There are no bad premises in comedy, only premises we don't feel connected to. But there's always a way to take a premise and give it some context so that it comes alive and can create excitement.
That's right. In this post, I'm going to show you how to write a joke like Chris Rock... Well, I'm going to show you one specific way that Chris Rock writes
I get this question a lot. How do I write a stand-up comedy act? What’s the best way to start? That’s a typical dilemma in comedy, isn’t it? Just getting started
Looking to add more laughs into your act? Sometimes just applying some deliberate writing you can use mechanics to add some quick laughs as you advance the routine. According to Lorne
Open Letter I'm gonna call this blog post an open letter to comedy teachers. This especially goes out to one comedy teacher in particular who refers to himself as "America's Original Comedy
When you're starting out, I cannot emphasize the importance of building that core act. You should do it constantly, revise, refine and polish. Add act-outs, tags and toppers. Until it crushes. Worrying about your friends hearing the same jokes is counter-productive to you really developing and polishing your act. Not to mention that it can have a cascading negative impact on your development.
I was listening to some comedy the other day and I came across this video (podcast interview on YouTube). There was a guy in the interview who was talking about comedy.
This guy was from Kentucky and he had a bit of that Southern accent that made me think, "Damn! I didn't know they had the internet in the hollar.
He said, "Writing comedy is the fastest way to complete failure." As you might imagine, that got my attention!
There are three primary techniques I use when creating a comedy routine. The first way is to always write down things that are funny. Usually when I'm with a group of friends and something occurs that makes me and them laugh, I will write it down to possibly use later.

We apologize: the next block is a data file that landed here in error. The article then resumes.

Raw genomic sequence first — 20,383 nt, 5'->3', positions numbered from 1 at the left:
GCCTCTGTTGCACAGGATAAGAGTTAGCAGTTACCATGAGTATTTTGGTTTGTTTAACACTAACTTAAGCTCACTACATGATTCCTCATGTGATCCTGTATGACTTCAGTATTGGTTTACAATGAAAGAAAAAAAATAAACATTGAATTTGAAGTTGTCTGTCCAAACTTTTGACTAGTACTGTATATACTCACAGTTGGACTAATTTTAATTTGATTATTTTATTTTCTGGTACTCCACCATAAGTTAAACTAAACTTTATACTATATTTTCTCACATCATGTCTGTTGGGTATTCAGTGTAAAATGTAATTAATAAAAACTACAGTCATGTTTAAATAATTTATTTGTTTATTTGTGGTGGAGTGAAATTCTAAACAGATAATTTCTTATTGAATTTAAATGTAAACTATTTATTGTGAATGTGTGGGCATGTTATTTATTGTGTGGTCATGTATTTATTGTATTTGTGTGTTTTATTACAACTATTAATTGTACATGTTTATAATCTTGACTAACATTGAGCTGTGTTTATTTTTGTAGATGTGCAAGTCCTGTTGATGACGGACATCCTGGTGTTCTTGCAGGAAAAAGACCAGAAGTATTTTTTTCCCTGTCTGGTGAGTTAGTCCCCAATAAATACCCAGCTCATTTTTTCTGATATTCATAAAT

The other technique is to sit down and write jokes. I prefer this technique because I don't have to wait for the coincidence of the moment with friends or a funny situation to just happen to 'occur' to me. I can just sit down and generate material.
I do this by utilizing about 23 different approaches, but for the sake of this blog post, I will just write about two approaches. Here they are...
Oh Snap! If things weren't explosive already when it comes to Late Night T.V. and variety T.V. If you remember, the middle of last year I wrote about the changes in the Late Night T.V. scene are unprecedented in T.V. history with changes in The Tonight Show and Late Night on N.B.C. Now things are heating up even more with the news of Jon Stewart announcing that he is stepping down from The Daily Show! What? Say it ain't so! Jon Stewart has been the most trusted name in news and comedy for the last twenty years, while also developing and introducing some of the most talented people in comedy, like Stephen Colbert, who's now replacing David Letterman and of course John Oliver, who now has a show on HBO. And now the landscape in Late Night is changing drastically. This spells opportunity.